Some of my favourite incidents could come straight out of the Real Housewives franchise. An example of this is a Masters match in Montreal from 2015:

“Kokkinakis banged your girlfriend. Sorry to tell you that, mate.” Thus spoke the Australian tennis player Nick Kyrgios to his opponent Stan Wawrinka… Kyrgios was referring to his David Cup teammate Thanasi Kokkinakis, who had partnered with Wawrinka’s girlfriend in the mixed doubles at the Australian open the year before (Papineau 2017).

Another instance is the notorious “bullshit Russian” drama, which has been widely memed by the online tennis fandom to the extent that there exist multiple song “remixes” of the audio of the incident. It was the beginning of a long-running rivalry between now-US Open champion Daniil Medvedev and now #4 ranked Stefanos Tsitsipas, taking place in Miami in 2018:

The rivalry between Tsistsipas and Daniil Medvedev, which is the closest thing we have to a blood feud in men's tennis, started in earnest the first time they faced each other on the ATP Tour. After Tsitsipas shakes Medvedev's hand, he calls him a "bullshit Russian." Medvedev flipped out, hilariously telling him that "you better shut your **** up," followed by yelling about a medical timeout he didn't like and Tsitsipas failing to apologize after a let. Medvedev kind of owned him, and under a barrage of threats and rage, Tsitsipas left the court while the chair umpire tried to cool the Russian down. "He's a small kid who doesn't know how to fight," Medvedev railed (Ryan 2021).

Both of these instances indicate something deeper about both the absurdity of the human condition in conjunction with the arenas in which we humans seek our own immortality. In the process of trying to accomplish physical feats which are frankly astonishing, players often inadvertently reveal extremely mundane and human moments.

Beyond the drama, the persona players adopt toward their fans are equally amusing. Tsitsipas attempts to curate a pseudo-philosophical image, gently reminding his followers via twitter of (often stolen) pearls of wisdom like “Brag about your library of books, not your house or car.” Embodying the organisational skills of a confused first year at uni for the first time, Andy Murray had to take to instagram to try and find his lost wedding ring.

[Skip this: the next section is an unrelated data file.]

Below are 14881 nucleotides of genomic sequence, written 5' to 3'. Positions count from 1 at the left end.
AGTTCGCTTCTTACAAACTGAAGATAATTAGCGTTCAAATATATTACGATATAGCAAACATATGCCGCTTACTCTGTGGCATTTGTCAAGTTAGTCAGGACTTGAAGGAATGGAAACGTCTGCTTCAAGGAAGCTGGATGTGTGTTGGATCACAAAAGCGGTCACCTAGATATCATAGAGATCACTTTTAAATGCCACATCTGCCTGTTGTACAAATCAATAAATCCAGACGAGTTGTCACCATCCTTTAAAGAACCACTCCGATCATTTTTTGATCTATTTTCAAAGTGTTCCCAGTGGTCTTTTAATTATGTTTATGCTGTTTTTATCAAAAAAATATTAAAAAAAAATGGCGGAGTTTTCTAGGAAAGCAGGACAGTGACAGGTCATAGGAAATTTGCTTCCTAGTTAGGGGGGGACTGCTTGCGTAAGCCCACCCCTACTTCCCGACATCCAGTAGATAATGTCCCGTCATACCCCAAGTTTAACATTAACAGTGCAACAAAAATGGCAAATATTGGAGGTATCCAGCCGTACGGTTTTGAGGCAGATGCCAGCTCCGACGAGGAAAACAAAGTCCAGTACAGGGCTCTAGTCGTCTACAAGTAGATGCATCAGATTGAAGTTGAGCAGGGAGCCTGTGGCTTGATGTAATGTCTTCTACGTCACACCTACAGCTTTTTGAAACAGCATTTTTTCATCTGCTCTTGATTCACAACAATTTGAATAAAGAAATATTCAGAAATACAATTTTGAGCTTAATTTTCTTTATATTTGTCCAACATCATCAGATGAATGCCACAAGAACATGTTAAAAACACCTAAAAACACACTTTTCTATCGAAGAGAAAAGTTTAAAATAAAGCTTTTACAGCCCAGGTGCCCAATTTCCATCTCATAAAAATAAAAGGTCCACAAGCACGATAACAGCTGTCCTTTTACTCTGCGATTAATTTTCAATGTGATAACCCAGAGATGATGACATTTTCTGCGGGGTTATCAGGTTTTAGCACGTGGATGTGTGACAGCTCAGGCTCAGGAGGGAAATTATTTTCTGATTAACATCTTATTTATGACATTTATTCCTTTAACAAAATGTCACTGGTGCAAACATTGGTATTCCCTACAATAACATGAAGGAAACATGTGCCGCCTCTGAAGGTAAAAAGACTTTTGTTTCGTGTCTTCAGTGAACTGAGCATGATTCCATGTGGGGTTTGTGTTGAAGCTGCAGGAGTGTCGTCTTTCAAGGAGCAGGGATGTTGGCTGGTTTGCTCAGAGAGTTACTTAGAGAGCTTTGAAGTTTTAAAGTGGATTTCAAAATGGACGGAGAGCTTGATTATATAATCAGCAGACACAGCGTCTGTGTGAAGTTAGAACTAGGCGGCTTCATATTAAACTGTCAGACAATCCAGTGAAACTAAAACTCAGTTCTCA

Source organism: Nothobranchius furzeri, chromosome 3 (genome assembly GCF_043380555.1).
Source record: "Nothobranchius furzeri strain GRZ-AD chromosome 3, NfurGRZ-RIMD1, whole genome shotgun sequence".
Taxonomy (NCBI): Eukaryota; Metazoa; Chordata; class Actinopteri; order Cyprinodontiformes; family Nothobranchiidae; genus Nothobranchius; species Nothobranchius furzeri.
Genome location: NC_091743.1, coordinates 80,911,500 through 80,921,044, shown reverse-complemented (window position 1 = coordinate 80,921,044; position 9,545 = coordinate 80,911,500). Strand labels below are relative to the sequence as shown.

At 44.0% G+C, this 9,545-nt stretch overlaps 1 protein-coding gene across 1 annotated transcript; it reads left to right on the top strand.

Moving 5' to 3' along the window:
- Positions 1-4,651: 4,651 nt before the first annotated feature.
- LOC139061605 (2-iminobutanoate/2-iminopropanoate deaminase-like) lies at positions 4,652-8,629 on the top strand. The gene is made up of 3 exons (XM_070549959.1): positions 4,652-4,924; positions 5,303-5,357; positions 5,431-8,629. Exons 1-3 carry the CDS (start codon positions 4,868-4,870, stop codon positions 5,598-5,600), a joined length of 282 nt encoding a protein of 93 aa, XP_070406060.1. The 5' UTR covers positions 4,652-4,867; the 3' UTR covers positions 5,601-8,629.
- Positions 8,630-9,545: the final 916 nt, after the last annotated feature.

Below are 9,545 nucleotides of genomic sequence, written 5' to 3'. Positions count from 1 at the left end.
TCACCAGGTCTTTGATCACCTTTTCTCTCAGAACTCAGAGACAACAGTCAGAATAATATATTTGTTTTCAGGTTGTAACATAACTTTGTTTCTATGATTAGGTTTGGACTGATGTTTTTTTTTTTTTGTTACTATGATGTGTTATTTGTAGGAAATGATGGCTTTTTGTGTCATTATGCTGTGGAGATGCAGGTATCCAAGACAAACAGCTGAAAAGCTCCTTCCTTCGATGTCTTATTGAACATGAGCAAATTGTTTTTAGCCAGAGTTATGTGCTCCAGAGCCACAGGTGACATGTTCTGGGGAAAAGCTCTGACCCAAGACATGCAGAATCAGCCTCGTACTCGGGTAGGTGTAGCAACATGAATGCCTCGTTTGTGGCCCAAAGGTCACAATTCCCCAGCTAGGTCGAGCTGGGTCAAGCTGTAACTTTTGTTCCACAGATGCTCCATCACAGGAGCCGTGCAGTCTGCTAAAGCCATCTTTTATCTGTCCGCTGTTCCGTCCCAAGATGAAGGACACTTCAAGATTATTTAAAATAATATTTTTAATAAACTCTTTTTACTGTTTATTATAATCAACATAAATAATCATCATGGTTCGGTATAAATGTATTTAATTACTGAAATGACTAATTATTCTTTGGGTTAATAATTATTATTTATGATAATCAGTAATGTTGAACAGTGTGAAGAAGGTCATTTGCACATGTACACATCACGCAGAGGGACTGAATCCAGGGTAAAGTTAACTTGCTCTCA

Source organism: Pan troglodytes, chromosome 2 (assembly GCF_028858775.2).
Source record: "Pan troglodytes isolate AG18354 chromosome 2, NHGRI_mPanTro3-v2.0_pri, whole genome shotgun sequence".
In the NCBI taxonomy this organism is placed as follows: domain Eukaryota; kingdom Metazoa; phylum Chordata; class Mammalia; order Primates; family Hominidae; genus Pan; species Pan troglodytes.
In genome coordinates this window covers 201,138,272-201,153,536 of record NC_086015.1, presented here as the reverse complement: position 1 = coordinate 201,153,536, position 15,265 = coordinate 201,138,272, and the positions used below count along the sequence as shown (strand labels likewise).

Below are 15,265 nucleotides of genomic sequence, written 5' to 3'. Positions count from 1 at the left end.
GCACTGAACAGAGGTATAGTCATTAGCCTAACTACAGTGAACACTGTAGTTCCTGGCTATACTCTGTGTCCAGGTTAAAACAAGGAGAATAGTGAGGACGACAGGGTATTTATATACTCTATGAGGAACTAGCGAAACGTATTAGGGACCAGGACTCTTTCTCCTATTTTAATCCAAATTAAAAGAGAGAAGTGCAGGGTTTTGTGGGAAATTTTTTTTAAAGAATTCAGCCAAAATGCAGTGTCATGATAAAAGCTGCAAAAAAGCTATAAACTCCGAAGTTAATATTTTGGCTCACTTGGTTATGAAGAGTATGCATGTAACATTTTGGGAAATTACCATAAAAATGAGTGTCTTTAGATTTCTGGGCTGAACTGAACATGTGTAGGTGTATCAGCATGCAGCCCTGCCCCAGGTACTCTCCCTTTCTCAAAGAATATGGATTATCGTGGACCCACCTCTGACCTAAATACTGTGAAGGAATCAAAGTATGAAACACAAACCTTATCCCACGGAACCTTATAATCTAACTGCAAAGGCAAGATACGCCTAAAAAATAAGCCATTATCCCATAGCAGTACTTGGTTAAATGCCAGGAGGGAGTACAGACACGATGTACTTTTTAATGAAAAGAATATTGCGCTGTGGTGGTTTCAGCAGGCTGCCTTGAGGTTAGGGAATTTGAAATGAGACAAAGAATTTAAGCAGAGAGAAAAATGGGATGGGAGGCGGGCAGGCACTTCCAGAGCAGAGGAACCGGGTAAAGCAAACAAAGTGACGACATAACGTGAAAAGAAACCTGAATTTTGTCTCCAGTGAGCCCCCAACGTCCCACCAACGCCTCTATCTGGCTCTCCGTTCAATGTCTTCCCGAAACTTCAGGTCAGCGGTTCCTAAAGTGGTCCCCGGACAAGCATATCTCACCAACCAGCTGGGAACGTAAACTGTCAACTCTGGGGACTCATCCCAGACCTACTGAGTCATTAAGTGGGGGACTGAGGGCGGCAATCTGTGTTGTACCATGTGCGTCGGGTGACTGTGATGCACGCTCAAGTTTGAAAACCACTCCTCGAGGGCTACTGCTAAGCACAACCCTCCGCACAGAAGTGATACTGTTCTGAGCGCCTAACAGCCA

Shapovalov rapping after victory at Indian Wells 2019

Canadian player Denis Shapovalov has continually tried to impose what can be very generously termed a “rap career” onto his fanbase despite having been repeatedly documented failing to open a banana on live television. To quote a top comment on one of his videos, “This is a good reminder that despite his talent and athleticism, he's still a 19 year old white boy.” And to me, this is the essence of tennis. For all of the achievements we may make in our life, for all of our vaulting ambition, we still embody and inhabit a uniquely absurd human condition.

This is the heart of MacIntyre’s argument for a community-based Aristotelian ethics: while reaching the point of independent practical reasoner is overall the ultimate goal of what it means to be “human,” we also have intrinsic weaknesses, moments when the facade of “greatness” might drop (MacIntyre, 1999). However, these moments of humanity are something that should be embraced, adding additional meaning and connection into our lives. It is only by embracing the inherent weakness in what it means to be human that we are able to become independent practical reasoners.

For every Federer--someone so aware of their station and image that every moment feels vaguely curated like a live action Rolex advertisement--there are five Medvedevs. As much as tennis wants to portray itself as a luxury product to be enjoyed by the refined, this marketing betrays the most enjoyable part of being a fan. It is not the dizzying heights players can reach and accomplish. While these moments of fleeting immortality are obviously amazing to behold, the lengths it takes to reach this Aristotelian sort of excellence obscures how frustrating and hilarious and tragic being a person is, multimillionaire tennis star or not.

To conclude, tennis has a specific appeal to me because it adds to my identity. It gives me something positive to look forward to beyond the next deadline. As someone who is obsessed with Aristotelian teleology, it also gives me one of the clearest and most definable instances of “greatness” in this sense that exists. However, the place where the sport really shines is where these moments of greatness slip and we are left with the humble realisation that we are all people, just like everyone else.

Works Cited

MacIntyre, A. (1999). Dependent Rational Animals. Notre Dame: Notre Dame University Press

Papineau, D. (2017). Knowing the Score. London: Constable.

Ryan, S. (2021). Stefanos Tsitsipas and Daniil Medvedev are meeting in the Aussie semis, and

boy do they hate each other. Golf Digest. Online.